“There is no certainty that these parties will fulfil the promises they made and they didn’t fulfil them five years ago,” says former Education Secretary Gopinath Mainali.
Teacher Tirtharam Gurung is not confident that the things mentioned in the manifestoes of the parties will be implemented.
He questions, “They made the manifestoes by adding some level of imagination to the provision made by the constitution. How will they be implemented?”
Gurung says all the parties need to do is implement things written in the constitution and stop giving false hope to people.
“I’m sure we would see positive changes,” says Gurung.
Kamala Tuladhar, the president of the Nepal Teachers’ Federation, says that there is no basis to trust the manifestoes of political parties as teachers do not believe these things can be implemented.
Higher Education Commission 2019 suggested that the universities should be run through the boards of trustees by removing the system of political officials as the chancellor and vice-chancellor to free them from political interference. Educationists have been preaching this for years.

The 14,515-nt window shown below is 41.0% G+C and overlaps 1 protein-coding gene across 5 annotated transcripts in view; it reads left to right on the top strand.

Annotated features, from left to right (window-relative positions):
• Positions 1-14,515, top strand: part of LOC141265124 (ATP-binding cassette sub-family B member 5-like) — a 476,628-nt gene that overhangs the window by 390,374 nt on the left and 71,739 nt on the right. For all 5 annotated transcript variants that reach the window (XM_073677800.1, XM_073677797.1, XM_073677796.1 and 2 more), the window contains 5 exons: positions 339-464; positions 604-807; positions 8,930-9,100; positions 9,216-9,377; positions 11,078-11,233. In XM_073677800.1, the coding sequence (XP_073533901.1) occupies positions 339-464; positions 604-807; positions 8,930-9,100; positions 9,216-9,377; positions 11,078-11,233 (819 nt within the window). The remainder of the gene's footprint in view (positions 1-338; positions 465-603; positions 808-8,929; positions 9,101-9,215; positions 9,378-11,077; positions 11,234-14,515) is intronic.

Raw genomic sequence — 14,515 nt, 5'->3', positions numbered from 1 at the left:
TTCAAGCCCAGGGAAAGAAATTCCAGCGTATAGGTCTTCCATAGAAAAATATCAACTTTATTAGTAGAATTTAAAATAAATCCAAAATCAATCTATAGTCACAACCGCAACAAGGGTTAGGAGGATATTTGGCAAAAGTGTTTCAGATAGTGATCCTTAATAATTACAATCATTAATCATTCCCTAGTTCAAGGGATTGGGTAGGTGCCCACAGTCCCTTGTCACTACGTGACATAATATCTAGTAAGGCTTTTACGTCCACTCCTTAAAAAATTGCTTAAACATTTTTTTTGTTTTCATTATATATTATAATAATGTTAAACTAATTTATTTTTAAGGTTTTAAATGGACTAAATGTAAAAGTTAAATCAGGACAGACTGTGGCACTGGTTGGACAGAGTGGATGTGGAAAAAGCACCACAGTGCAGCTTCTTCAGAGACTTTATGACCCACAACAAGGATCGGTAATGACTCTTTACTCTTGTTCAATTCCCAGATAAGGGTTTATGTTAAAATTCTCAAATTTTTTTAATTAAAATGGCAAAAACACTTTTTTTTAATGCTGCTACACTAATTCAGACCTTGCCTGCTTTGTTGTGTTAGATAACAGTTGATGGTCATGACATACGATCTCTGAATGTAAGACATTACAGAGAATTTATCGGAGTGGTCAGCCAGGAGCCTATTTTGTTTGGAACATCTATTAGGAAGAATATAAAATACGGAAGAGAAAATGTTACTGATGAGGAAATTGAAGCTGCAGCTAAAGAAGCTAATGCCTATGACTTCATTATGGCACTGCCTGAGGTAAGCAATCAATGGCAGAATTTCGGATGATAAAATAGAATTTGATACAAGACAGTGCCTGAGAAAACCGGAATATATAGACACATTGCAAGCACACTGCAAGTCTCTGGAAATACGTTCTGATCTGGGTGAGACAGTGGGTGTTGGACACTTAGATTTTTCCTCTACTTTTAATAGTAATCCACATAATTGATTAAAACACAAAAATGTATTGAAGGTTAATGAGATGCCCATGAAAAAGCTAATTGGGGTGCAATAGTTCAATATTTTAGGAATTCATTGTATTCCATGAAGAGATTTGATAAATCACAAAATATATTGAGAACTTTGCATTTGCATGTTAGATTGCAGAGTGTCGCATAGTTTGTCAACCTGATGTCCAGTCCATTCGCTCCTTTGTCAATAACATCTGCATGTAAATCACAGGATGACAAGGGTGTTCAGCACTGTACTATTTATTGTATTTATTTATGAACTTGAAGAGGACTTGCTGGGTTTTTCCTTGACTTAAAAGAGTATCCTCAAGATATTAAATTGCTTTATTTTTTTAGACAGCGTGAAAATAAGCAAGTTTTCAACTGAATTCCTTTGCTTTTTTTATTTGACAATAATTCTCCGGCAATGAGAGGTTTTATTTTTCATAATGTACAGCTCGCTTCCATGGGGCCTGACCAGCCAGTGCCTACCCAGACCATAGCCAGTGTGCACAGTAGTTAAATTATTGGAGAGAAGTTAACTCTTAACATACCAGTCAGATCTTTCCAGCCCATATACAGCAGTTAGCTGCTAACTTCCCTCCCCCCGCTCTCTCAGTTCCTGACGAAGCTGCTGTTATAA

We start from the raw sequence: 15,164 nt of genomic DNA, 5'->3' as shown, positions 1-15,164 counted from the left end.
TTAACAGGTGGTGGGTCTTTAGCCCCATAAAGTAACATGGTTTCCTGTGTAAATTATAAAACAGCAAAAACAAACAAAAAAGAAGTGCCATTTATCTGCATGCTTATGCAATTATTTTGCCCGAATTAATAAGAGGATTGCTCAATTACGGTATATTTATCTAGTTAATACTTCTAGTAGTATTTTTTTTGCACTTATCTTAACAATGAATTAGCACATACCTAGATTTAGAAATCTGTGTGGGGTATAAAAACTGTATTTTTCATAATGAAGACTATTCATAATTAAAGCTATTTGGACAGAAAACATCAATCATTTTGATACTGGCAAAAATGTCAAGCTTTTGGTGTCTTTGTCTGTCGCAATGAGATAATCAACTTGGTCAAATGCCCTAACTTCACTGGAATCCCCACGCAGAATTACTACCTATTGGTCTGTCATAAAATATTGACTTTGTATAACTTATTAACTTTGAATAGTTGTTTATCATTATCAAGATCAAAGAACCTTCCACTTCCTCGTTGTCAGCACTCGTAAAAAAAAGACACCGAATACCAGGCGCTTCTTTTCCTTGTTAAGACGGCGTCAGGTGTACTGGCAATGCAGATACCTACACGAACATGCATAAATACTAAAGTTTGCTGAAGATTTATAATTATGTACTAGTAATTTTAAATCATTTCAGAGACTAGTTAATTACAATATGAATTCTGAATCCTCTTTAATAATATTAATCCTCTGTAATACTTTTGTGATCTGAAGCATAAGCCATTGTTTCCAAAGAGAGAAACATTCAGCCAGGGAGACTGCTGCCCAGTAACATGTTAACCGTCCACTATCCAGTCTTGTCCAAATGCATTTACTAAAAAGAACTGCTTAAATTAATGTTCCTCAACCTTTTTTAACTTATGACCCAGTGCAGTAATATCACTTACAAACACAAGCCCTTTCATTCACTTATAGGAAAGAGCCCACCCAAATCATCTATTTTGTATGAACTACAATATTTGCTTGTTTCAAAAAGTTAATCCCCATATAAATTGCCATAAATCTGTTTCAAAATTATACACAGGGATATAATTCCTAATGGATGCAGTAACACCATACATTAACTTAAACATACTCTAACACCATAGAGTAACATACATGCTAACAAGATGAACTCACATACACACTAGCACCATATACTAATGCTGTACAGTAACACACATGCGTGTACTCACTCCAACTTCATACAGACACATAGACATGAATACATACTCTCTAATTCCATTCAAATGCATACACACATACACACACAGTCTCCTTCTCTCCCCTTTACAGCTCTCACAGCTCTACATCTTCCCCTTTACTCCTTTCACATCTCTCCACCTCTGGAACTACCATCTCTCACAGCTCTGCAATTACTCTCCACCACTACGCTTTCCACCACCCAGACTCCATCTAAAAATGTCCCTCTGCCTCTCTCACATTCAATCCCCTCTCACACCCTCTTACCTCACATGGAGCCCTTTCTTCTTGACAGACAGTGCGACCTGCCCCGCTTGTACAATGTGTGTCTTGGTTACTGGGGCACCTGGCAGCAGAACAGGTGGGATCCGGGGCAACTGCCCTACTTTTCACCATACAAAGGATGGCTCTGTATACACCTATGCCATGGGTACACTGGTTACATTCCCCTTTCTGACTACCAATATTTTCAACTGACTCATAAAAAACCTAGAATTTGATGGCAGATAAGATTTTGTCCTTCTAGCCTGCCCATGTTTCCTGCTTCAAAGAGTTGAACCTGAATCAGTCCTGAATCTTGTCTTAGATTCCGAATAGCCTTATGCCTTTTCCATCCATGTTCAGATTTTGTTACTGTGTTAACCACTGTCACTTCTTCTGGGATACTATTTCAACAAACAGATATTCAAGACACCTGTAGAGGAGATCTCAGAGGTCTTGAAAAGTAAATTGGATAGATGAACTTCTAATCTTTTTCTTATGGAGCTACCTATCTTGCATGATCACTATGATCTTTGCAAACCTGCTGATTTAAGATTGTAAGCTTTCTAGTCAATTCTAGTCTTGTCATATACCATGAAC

The Nepali Congress has added this to its manifesto, but it has also been hiring a lot of its cadres to different universities, claims Professor Bal Chandra Luitel.
“The announcement of the Congress is a welcome thing. We have been saying this for a while, but after it came to power, it appointed its own people to various universities. How can you believe that it will be done according to the manifesto,” he questions.
Although everyone thinks that education is necessary for economic and social transformation, the interests of political parties have been different in terms of implementing/making the programmes accordingly.
Educationist Bidya Nath Koirala also says that the manifestos of political parties are based on imagination.
“An example of how the manifesto is based on fantasy is the declaration of having one Dalit teacher in every school. How will this happen? Don’t they have to pass the Teachers Service Commission exam,” he questions.